It’s at least likely that you’re one of the over 100 million people who have seen the Kony2012 video. Perhaps you’ve tweeted, blogged, Facebooked (sic – it really is a verb), Tumblrd or passed it on in other ways.
Public diplomacy has become a ‘hot button’ issue, not just for diplomats but for a whole clutch of non-state actors – those active in business, culture, education, the media, public affairs and scholars, and even tourism – all of whom contribute to PD and are affected by it.
The 'shift in power from governments to social actors' as Anne-Marie Slaughter, puts it, is very significant for e-diplomacy. This is partly because this opening up has changed both the context and roles of diplomats. But is is also because the tools of e-diplomacy, especially social media, both influence and are impacted by concomitant changes in leadership and relationship styles.
The scope of the uncertainly in which we are living is growing exponentially. When it comes to handling this new reality, we can no longer think in terms of certainties; we need to move to thinking in terms of probabilities and adapt accordingly. According to Diplo’s resident contrarian, Aldo Matteucci, speaking at Diplo’s conference in Innovation in Diplomacy this week in Malta, adaptive diplomacy is an attitude, an attitude that views uncertainty as a source of opportunity that can be explored creatively.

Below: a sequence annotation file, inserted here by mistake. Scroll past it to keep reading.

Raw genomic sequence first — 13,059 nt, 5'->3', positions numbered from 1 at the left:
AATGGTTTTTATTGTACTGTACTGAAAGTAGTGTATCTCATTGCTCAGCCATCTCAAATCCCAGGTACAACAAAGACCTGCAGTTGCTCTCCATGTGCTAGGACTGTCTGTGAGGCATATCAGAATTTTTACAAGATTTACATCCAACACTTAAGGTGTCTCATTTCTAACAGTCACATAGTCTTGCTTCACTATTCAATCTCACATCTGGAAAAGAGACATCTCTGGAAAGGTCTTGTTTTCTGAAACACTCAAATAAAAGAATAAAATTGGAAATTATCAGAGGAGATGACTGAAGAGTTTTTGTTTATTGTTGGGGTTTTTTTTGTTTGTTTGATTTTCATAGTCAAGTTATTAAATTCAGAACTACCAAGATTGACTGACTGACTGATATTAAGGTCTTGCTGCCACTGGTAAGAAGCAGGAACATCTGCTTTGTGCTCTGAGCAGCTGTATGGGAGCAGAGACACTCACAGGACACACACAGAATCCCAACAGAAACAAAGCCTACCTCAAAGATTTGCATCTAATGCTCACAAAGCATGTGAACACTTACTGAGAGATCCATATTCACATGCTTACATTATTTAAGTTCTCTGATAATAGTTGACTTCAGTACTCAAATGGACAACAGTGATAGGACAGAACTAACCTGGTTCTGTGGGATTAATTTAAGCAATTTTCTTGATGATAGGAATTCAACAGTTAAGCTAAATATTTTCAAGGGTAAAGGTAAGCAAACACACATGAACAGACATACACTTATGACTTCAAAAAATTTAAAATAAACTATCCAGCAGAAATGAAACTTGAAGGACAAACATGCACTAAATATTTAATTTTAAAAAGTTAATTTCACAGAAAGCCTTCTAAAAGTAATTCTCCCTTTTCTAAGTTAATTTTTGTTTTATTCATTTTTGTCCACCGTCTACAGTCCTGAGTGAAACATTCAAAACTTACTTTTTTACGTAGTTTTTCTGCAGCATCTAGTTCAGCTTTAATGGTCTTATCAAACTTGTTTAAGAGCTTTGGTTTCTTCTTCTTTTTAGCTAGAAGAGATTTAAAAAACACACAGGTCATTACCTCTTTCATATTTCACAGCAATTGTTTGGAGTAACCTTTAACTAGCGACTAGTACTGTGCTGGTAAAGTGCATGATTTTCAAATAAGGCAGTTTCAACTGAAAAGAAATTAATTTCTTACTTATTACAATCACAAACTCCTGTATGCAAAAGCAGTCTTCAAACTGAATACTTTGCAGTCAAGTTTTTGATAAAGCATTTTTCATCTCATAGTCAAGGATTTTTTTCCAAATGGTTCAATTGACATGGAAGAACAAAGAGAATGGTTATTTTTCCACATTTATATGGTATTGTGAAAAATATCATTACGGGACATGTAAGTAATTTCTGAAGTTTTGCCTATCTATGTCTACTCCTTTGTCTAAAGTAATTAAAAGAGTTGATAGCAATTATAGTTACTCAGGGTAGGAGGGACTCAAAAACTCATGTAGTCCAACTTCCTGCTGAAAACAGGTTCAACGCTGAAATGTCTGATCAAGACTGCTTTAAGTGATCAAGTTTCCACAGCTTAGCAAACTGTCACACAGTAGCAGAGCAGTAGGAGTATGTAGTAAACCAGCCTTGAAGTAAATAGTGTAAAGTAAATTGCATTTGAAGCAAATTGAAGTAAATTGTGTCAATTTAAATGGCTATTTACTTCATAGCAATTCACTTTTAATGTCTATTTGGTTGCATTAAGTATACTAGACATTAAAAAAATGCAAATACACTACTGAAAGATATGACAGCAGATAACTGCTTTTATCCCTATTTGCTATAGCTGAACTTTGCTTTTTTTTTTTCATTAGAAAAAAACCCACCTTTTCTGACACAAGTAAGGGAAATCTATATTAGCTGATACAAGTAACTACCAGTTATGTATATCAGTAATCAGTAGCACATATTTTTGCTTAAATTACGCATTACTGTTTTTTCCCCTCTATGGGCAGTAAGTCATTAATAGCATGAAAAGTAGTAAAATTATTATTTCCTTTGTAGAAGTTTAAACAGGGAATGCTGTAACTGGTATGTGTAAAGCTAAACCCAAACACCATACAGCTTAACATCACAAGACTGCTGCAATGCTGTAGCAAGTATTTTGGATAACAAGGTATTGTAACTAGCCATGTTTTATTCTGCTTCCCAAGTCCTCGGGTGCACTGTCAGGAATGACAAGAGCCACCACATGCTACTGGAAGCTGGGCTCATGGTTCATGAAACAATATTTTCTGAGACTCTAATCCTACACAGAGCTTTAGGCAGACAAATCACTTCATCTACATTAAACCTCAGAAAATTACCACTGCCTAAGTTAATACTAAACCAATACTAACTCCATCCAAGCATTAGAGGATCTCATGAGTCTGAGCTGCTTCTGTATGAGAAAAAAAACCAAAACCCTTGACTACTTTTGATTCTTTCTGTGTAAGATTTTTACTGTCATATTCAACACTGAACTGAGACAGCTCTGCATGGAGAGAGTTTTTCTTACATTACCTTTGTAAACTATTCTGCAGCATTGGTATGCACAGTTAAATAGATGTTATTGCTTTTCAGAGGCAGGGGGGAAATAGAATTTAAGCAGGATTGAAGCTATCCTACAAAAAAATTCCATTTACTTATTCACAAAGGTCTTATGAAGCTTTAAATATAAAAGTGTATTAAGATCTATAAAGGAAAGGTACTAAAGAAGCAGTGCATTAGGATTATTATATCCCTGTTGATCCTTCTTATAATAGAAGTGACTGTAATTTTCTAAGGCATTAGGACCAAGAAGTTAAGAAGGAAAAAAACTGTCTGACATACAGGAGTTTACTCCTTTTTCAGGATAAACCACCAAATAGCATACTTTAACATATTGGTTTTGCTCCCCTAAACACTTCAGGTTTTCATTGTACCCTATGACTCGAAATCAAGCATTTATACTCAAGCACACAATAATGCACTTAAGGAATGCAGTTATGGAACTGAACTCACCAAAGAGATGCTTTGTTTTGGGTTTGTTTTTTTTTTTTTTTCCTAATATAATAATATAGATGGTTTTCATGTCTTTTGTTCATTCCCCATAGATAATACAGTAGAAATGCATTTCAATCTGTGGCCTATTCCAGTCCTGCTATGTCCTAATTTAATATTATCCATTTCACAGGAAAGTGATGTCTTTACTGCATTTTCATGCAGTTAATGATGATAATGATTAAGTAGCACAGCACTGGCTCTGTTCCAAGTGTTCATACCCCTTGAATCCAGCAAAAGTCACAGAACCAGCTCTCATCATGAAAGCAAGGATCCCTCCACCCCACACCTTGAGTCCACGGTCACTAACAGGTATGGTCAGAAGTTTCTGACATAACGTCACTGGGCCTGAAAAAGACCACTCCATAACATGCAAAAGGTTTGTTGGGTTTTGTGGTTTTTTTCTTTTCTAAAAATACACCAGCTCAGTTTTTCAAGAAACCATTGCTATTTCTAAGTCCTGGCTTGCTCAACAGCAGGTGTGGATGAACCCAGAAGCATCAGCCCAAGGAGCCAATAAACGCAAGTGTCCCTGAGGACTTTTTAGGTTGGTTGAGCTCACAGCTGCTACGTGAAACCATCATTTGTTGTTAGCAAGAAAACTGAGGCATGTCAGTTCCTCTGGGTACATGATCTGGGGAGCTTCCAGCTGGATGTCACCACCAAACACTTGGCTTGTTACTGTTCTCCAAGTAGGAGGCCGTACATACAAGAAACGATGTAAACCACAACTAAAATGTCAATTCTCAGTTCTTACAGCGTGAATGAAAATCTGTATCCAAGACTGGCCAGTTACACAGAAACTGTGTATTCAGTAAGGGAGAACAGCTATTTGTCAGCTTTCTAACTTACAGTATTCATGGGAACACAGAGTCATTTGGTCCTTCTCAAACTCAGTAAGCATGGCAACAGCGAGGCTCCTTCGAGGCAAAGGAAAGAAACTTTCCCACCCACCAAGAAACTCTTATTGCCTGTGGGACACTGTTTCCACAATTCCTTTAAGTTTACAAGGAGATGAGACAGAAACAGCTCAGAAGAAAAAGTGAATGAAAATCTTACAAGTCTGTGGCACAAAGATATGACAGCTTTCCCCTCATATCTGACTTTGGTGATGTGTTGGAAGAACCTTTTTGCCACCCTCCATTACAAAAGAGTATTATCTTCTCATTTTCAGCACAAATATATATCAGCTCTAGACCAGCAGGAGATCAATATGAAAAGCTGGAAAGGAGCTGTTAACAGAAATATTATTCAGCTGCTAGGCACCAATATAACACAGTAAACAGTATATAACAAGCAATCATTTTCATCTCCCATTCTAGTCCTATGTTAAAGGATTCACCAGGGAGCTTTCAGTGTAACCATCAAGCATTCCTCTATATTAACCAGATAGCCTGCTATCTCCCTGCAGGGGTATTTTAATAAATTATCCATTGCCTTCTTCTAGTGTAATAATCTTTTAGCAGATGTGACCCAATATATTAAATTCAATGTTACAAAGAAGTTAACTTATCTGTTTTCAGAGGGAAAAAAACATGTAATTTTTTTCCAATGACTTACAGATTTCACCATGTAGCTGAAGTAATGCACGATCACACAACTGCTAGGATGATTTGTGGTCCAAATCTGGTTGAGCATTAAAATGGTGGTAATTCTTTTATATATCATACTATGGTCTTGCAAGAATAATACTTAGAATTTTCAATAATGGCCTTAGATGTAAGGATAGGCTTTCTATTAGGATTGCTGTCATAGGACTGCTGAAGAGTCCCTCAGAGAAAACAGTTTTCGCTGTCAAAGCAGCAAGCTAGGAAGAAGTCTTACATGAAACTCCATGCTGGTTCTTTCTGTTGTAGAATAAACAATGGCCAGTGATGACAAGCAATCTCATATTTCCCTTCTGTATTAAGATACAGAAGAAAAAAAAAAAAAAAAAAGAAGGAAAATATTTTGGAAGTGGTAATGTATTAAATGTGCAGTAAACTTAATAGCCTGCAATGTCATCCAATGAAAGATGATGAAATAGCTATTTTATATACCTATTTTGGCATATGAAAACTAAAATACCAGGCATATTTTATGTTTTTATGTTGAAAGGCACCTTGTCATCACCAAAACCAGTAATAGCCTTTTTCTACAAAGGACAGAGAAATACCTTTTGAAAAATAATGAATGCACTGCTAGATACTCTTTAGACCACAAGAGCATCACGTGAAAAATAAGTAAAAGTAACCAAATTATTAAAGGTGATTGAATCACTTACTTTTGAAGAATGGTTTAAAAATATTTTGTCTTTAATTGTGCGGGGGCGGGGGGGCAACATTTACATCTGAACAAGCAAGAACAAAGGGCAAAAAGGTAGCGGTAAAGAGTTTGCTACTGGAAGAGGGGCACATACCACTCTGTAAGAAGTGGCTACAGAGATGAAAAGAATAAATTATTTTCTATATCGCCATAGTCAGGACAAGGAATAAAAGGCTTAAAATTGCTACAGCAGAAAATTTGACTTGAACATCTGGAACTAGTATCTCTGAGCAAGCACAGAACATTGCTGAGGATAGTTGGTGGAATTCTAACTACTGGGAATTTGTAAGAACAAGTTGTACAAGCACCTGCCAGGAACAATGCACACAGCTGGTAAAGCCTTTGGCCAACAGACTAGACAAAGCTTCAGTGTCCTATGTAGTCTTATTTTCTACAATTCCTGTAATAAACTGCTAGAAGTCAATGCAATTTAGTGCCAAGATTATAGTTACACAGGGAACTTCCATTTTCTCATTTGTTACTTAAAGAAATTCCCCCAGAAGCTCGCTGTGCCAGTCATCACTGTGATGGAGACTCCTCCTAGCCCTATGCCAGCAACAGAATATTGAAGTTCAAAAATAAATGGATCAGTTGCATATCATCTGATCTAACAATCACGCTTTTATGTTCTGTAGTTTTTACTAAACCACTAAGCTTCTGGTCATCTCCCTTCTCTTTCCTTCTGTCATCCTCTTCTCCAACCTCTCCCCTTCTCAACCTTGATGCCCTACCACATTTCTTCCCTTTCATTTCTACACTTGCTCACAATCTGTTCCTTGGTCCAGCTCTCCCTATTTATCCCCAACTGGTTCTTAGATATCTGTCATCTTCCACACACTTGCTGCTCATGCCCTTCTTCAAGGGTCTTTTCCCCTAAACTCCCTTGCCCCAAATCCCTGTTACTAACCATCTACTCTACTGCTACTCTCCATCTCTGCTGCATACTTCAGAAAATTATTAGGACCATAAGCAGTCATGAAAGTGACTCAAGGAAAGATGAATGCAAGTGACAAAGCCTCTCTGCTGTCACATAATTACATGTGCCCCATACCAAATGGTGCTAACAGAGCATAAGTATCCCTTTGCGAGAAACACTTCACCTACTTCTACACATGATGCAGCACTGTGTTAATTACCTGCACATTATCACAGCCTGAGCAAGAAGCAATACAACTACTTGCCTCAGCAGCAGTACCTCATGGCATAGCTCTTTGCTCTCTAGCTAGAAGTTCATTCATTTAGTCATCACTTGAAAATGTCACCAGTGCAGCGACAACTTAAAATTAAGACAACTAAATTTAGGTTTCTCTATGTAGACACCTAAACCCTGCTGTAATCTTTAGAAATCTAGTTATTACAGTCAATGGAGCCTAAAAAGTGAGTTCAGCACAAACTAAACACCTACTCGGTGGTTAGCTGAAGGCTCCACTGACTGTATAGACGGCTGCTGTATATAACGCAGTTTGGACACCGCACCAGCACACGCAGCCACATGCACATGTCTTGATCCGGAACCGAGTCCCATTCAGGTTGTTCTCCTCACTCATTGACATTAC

One of the beauties of the internet is sharing “interesting” information. It’s like real life: if you need to rush to the hospital, you’ll ask the cop on the beat. If you need to find the street your friend lives in, you’ll ask a passerby. Easier, and the downside risk is limited.
The same goes for books. People get together to summarize and read books – and then share it on the net.
A Snapshot in Foreign Affairs  provides a good summary of the current state of international “hydro-politics” around the world. Here the main results:
1. In short, predictions of a Water World War are overwrought. However, tensions over water usage can still exacerbate other existing regional conflicts. Climate change is expected to intensify droughts, floods, and other extreme weather conditions that jeopardize freshwater quantity and quality and therefore act as a threat-multiplier, making shaky regions shakier.
The “command and control” (or “principal – agent”) approach is built on the assumption that by achieving “information dominance” a government can shape events to suits one’s purposes. Karl Rove famously argued: “We're an empire now, and when we act, we create our own reality.” The war in Iraq proved him disastrously wrong.
George PACKER’s thorough and thoughtful analysis of the experience on the ground in Iraq (http://nyr.kr/P1CTBP The Lesson of Tal Afar – in New Yorker) shows that in a social reality achieving “information dominance” is delusion.